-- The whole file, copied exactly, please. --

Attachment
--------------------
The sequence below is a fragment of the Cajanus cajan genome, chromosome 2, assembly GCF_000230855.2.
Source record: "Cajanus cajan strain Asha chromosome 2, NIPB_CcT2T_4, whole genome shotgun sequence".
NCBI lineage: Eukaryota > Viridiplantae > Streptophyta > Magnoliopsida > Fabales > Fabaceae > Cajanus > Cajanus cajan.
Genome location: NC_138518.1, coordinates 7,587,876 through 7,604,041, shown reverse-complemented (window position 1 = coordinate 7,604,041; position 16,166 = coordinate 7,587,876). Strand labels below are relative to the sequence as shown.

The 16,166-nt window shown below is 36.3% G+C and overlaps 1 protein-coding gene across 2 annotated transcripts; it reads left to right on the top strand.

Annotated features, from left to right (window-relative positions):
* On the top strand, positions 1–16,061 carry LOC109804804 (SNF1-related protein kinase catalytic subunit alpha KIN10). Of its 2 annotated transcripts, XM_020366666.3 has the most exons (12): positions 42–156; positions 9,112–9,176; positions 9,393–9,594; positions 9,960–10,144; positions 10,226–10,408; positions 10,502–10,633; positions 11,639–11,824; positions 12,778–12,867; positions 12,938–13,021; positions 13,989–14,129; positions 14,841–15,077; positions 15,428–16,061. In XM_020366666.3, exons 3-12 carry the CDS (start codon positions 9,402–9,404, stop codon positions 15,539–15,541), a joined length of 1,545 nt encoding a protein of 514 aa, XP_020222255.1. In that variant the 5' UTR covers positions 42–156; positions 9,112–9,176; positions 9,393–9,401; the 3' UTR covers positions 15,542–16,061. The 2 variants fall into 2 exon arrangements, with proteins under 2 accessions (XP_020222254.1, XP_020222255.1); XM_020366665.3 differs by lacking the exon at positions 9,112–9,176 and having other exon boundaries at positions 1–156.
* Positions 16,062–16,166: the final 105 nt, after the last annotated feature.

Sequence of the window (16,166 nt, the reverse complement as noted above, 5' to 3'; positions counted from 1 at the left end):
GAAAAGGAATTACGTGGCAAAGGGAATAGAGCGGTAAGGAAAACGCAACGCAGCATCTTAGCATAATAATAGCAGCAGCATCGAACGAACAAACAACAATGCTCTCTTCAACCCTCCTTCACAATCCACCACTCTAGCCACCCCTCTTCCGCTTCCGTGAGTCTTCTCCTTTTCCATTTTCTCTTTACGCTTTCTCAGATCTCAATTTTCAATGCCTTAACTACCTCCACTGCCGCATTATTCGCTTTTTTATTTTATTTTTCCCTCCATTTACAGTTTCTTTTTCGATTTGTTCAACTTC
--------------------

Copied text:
The sequence below is a fragment of the Cajanus cajan genome, chromosome 2, assembly GCF_000230855.2.
Source record: "Cajanus cajan strain Asha chromosome 2, NIPB_CcT2T_4, whole genome shotgun sequence".
NCBI lineage: Eukaryota > Viridiplantae > Streptophyta > Magnoliopsida > Fabales > Fabaceae > Cajanus > Cajanus cajan.
Genome location: NC_138518.1, coordinates 7,587,876 through 7,604,041, shown reverse-complemented (window position 1 = coordinate 7,604,041; position 16,166 = coordinate 7,587,876). Strand labels below are relative to the sequence as shown.

The 16,166-nt window shown below is 36.3% G+C and overlaps 1 protein-coding gene across 2 annotated transcripts; it reads left to right on the top strand.

Annotated features, from left to right (window-relative positions):
* On the top strand, positions 1–16,061 carry LOC109804804 (SNF1-related protein kinase catalytic subunit alpha KIN10). Of its 2 annotated transcripts, XM_020366666.3 has the most exons (12): positions 42–156; positions 9,112–9,176; positions 9,393–9,594; positions 9,960–10,144; positions 10,226–10,408; positions 10,502–10,633; positions 11,639–11,824; positions 12,778–12,867; positions 12,938–13,021; positions 13,989–14,129; positions 14,841–15,077; positions 15,428–16,061. In XM_020366666.3, exons 3-12 carry the CDS (start codon positions 9,402–9,404, stop codon positions 15,539–15,541), a joined length of 1,545 nt encoding a protein of 514 aa, XP_020222255.1. In that variant the 5' UTR covers positions 42–156; positions 9,112–9,176; positions 9,393–9,401; the 3' UTR covers positions 15,542–16,061. The 2 variants fall into 2 exon arrangements, with proteins under 2 accessions (XP_020222254.1, XP_020222255.1); XM_020366665.3 differs by lacking the exon at positions 9,112–9,176 and having other exon boundaries at positions 1–156.
* Positions 16,062–16,166: the final 105 nt, after the last annotated feature.

Sequence of the window (16,166 nt, the reverse complement as noted above, 5' to 3'; positions counted from 1 at the left end):
GAAAAGGAATTACGTGGCAAAGGGAATAGAGCGGTAAGGAAAACGCAACGCAGCATCTTAGCATAATAATAGCAGCAGCATCGAACGAACAAACAACAATGCTCTCTTCAACCCTCCTTCACAATCCACCACTCTAGCCACCCCTCTTCCGCTTCCGTGAGTCTTCTCCTTTTCCATTTTCTCTTTACGCTTTCTCAGATCTCAATTTTCAATGCCTTAACTACCTCCACTGCCGCATTATTCGCTTTTTTATTTTATTTTTCCCTCCATTTACAGTTTCTTTTTCGATTTGTTCAACTTC